/ how do you store your welding rods (7018) #46  

bigdeano

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An interesting experiment, thanks for doing it. I wonder if the .4% figure is based on the weight of the whole rod or just the flux. It's unclear to me in their literature. Maybe I'm overthinking it.
 
   / how do you store your welding rods (7018) #47  

Gary Fowler

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Just as big a problem as the hydrogen that is released when welding is that of rust of the steel electrode. When any rod whether it be cellulose coated like the 6010 or iron powder like the 7018 is left exposed to moisture, the iron core will start to rust. How fast depends on the amount of moisture. Cellulose rods don't absorb moisture like the iron powder rods do but will eventually become unusable if left in a high moisture environment as evidenced by the white powder that will form on the outside of the flux. Can you still weld farm equipment with it? Likely you can although the flux will start to "fingernail" that is it will start to burn off faster on one side than the other and leave a long point (fingernail) on one side that makes the arc a bit unstable.
The iron powder rods (xx18) rods will start to have lots of porosity even if you stick the rod and let it heat up till the cloud of steam erupts from it. This is because of the coating of rust on the electrode that you cant see by looking at the outside. Again, you may get "fit for purpose" welds for farm machinery from it as long as you get the water vapor out. The rust will just cause a bit of porosity that while weakening the weld, does not weaken it to point of it failing to hold the part together in most cases.
Hydrogen embrittlement which happens when water is welded over on in case of wet rods is very dangerous as it can cause the weld to fail catastrophically ( as in break in half with no warning and without bending or yielding ). This is very dangerous in lifting mechanism that could be holding something overhead or in something like bridge spans.

I keep my rods in an oven because it basically cost me nothing to do so AND more importantly because I have done so for more than 40 years in the construction industry (25 of which was in Quality Control Management) so it is a habit I really don't want to break.
My shop is on a separate meter and has a minimum charge which I don't normally go over unless I do a lot of welding. So if I didn't use the electricity to heat my rods, I would just be giving it to the electric company anyway. At over $2 per pound (last time I checked pricing which was a few years ago) having 50 lbs. of rods go bad will pay for a lot of electric utility.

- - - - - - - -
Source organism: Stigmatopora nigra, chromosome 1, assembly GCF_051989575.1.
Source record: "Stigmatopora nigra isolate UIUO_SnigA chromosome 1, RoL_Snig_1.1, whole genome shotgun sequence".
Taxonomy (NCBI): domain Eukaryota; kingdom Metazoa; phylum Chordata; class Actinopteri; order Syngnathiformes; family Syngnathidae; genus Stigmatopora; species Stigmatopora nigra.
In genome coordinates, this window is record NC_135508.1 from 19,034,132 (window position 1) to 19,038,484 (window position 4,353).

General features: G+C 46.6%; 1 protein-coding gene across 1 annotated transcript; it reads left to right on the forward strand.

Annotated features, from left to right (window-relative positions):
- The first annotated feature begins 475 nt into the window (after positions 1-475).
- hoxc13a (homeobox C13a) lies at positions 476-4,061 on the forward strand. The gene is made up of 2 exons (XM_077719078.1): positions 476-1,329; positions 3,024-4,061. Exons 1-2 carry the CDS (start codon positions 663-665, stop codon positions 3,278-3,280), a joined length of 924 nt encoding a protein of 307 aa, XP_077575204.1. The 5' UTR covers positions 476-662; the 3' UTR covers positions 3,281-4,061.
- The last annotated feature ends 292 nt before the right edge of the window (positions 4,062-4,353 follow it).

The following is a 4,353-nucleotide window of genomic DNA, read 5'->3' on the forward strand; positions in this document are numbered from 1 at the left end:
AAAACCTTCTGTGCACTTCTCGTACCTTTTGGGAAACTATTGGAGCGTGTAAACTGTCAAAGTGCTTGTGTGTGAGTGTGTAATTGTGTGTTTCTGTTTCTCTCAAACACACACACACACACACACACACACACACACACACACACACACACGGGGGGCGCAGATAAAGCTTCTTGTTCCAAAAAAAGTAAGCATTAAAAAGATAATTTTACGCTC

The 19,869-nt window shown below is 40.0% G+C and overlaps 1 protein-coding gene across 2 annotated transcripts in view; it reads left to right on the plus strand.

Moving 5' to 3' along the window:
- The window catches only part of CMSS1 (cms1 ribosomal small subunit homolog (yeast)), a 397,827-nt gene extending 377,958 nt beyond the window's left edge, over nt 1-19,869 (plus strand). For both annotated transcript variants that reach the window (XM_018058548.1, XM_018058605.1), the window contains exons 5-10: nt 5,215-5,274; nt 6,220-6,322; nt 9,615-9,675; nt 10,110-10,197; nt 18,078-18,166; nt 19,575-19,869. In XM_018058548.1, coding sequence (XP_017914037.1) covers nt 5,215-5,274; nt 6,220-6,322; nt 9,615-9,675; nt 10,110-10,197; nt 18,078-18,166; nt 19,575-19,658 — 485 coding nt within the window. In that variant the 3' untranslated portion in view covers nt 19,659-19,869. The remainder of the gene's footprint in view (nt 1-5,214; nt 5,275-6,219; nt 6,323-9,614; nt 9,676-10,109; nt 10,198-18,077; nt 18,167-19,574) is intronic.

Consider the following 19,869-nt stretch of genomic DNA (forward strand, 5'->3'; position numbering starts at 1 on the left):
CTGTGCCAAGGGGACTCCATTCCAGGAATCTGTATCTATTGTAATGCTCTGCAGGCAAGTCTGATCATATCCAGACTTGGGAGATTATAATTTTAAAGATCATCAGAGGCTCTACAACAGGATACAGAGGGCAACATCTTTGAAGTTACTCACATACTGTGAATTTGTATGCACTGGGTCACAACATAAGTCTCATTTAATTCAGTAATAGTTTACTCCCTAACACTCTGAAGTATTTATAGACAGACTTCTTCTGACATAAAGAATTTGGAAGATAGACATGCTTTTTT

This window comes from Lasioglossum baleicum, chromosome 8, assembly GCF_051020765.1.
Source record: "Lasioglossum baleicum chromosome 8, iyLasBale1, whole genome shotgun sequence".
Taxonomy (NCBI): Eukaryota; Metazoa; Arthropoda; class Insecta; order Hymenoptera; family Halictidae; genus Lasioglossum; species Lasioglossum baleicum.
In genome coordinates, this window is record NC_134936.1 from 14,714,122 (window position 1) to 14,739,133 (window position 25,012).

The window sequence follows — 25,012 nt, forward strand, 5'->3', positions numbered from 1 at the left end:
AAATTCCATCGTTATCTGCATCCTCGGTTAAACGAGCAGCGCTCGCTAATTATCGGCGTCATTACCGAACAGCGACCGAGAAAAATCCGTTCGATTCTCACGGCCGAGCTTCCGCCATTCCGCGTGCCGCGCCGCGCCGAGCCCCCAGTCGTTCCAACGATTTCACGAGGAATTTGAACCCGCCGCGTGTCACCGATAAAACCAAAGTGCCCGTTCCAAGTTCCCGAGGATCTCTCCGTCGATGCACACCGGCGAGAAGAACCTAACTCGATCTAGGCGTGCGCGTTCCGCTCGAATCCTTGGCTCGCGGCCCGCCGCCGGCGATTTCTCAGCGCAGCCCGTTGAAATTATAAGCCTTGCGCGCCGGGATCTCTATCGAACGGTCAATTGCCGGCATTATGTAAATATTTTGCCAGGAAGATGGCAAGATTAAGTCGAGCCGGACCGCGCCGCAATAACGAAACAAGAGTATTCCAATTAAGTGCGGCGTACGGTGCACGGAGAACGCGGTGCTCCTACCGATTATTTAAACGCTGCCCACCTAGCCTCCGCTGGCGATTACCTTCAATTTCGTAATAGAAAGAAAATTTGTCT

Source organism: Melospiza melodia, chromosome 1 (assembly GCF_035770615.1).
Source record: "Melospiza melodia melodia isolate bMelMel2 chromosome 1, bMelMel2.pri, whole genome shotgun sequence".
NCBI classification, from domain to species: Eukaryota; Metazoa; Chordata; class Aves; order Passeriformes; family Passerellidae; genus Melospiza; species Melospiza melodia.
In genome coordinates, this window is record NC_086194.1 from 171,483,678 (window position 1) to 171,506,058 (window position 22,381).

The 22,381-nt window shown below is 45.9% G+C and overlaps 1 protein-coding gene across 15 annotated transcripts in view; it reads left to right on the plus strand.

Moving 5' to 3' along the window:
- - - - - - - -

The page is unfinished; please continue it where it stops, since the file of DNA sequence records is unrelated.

/ how do you store your welding rods (7018) #48  

Eric Salop

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An interesting experiment, thanks for doing it. I wonder if the .4% figure is based on the weight of the whole rod or just the flux. It's unclear to me in their literature. Maybe I'm overthinking it.

Yes, I think you could be well be right about subracting the weight of the steel core before calculating the 0.4% pass level.

Guess the only way I am going to do that is to strip off the coating and weigh the core. That means wasting the whole rod ! I am a real cheapskate and that is going against my better nature, but I suppose it's got to be done :)
 
   / how do you store your welding rods (7018) #49  

PJSprog

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Yes, I think you could be well be right about subracting the weight of the steel core before calculating the 0.4% pass level.

Guess the only way I am going to do that is to strip off the coating and weigh the core. That means wasting the whole rod ! I am a real cheapskate and that is going against my better nature, but I suppose it's got to be done :)

That might also eliminate the possibility of contaminating the rod ends as you handle them, which could easily skew such minute data points.
 
   / how do you store your welding rods (7018) #50  

MinnesotaDaveChalmers

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Also of note, .4% is the maximum for AWS and .2% is the maximum for Military.

Here's ESAB's data for their "moisture resistant" coating:

image.png